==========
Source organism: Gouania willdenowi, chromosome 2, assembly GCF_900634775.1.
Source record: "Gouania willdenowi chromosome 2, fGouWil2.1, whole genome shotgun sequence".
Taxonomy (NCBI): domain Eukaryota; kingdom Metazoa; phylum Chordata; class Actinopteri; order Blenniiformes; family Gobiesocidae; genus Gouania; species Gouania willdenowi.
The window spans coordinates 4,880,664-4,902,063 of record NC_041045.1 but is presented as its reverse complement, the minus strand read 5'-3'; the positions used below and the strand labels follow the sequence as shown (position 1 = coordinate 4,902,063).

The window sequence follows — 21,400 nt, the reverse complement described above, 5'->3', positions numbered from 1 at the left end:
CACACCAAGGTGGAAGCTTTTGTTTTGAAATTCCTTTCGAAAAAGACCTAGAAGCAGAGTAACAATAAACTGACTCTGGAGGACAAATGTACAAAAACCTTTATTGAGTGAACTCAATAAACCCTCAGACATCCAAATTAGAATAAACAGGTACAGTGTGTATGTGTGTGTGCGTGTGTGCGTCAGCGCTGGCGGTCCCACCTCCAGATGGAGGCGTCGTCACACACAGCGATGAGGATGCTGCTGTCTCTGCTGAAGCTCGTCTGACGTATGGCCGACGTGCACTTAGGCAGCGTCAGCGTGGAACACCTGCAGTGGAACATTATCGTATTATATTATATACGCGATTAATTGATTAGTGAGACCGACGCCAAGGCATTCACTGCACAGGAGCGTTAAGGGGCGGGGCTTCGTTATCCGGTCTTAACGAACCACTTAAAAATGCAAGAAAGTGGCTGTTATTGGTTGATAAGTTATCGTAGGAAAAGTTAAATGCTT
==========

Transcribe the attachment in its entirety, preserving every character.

Source organism: Gouania willdenowi, chromosome 2, assembly GCF_900634775.1.
Source record: "Gouania willdenowi chromosome 2, fGouWil2.1, whole genome shotgun sequence".
Taxonomy (NCBI): domain Eukaryota; kingdom Metazoa; phylum Chordata; class Actinopteri; order Blenniiformes; family Gobiesocidae; genus Gouania; species Gouania willdenowi.
The window spans coordinates 4,880,664-4,902,063 of record NC_041045.1 but is presented as its reverse complement, the minus strand read 5'-3'; the positions used below and the strand labels follow the sequence as shown (position 1 = coordinate 4,902,063).

The window sequence follows — 21,400 nt, the reverse complement described above, 5'->3', positions numbered from 1 at the left end:
CACACCAAGGTGGAAGCTTTTGTTTTGAAATTCCTTTCGAAAAAGACCTAGAAGCAGAGTAACAATAAACTGACTCTGGAGGACAAATGTACAAAAACCTTTATTGAGTGAACTCAATAAACCCTCAGACATCCAAATTAGAATAAACAGGTACAGTGTGTATGTGTGTGTGCGTGTGTGCGTCAGCGCTGGCGGTCCCACCTCCAGATGGAGGCGTCGTCACACACAGCGATGAGGATGCTGCTGTCTCTGCTGAAGCTCGTCTGACGTATGGCCGACGTGCACTTAGGCAGCGTCAGCGTGGAACACCTGCAGTGGAACATTATCGTATTATATTATATACGCGATTAATTGATTAGTGAGACCGACGCCAAGGCATTCACTGCACAGGAGCGTTAAGGGGCGGGGCTTCGTTATCCGGTCTTAACGAACCACTTAAAAATGCAAGAAAGTGGCTGTTATTGGTTGATAAGTTATCGTAGGAAAAGTTAAATGCTT